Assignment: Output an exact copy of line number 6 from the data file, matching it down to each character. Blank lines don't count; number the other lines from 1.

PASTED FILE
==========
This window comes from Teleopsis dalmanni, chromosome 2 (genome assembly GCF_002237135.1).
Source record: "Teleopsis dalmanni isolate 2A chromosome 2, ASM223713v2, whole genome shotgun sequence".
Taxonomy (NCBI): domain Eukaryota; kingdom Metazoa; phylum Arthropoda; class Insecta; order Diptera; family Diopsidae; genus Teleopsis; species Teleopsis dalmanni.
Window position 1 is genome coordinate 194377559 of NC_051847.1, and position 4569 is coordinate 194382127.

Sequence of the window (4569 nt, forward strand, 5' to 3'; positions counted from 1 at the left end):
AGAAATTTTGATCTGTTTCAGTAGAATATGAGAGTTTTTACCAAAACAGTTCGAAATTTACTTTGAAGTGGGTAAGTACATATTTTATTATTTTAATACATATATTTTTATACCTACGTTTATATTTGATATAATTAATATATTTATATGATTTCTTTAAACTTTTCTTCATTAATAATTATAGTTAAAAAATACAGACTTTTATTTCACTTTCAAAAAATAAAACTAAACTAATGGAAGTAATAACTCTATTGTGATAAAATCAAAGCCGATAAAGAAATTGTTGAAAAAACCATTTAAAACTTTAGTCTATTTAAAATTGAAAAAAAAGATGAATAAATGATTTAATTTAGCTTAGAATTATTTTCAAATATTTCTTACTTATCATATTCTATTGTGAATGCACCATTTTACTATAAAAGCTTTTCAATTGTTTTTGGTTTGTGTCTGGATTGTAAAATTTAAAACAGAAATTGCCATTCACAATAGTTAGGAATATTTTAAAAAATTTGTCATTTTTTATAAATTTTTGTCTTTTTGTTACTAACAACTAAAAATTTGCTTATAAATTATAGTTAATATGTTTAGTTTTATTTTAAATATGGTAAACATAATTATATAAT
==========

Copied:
AGAAATTTTGATCTGTTTCAGTAGAATATGAGAGTTTTTACCAAAACAGTTCGAAATTTACTTTGAAGTGGGTAAGTACATATTTTATTATTTTAATACATATATTTTTATACCTACGTTTATATTTGATATAATTAATATATTTATATGATTTCTTTAAACTTTTCTTCATTAATAATTATAGTTAAAAAATACAGACTTTTATTTCACTTTCAAAAAATAAAACTAAACTAATGGAAGTAATAACTCTATTGTGATAAAATCAAAGCCGATAAAGAAATTGTTGAAAAAACCATTTAAAACTTTAGTCTATTTAAAATTGAAAAAAAAGATGAATAAATGATTTAATTTAGCTTAGAATTATTTTCAAATATTTCTTACTTATCATATTCTATTGTGAATGCACCATTTTACTATAAAAGCTTTTCAATTGTTTTTGGTTTGTGTCTGGATTGTAAAATTTAAAACAGAAATTGCCATTCACAATAGTTAGGAATATTTTAAAAAATTTGTCATTTTTTATAAATTTTTGTCTTTTTGTTACTAACAACTAAAAATTTGCTTATAAATTATAGTTAATATGTTTAGTTTTATTTTAAATATGGTAAACATAATTATATAAT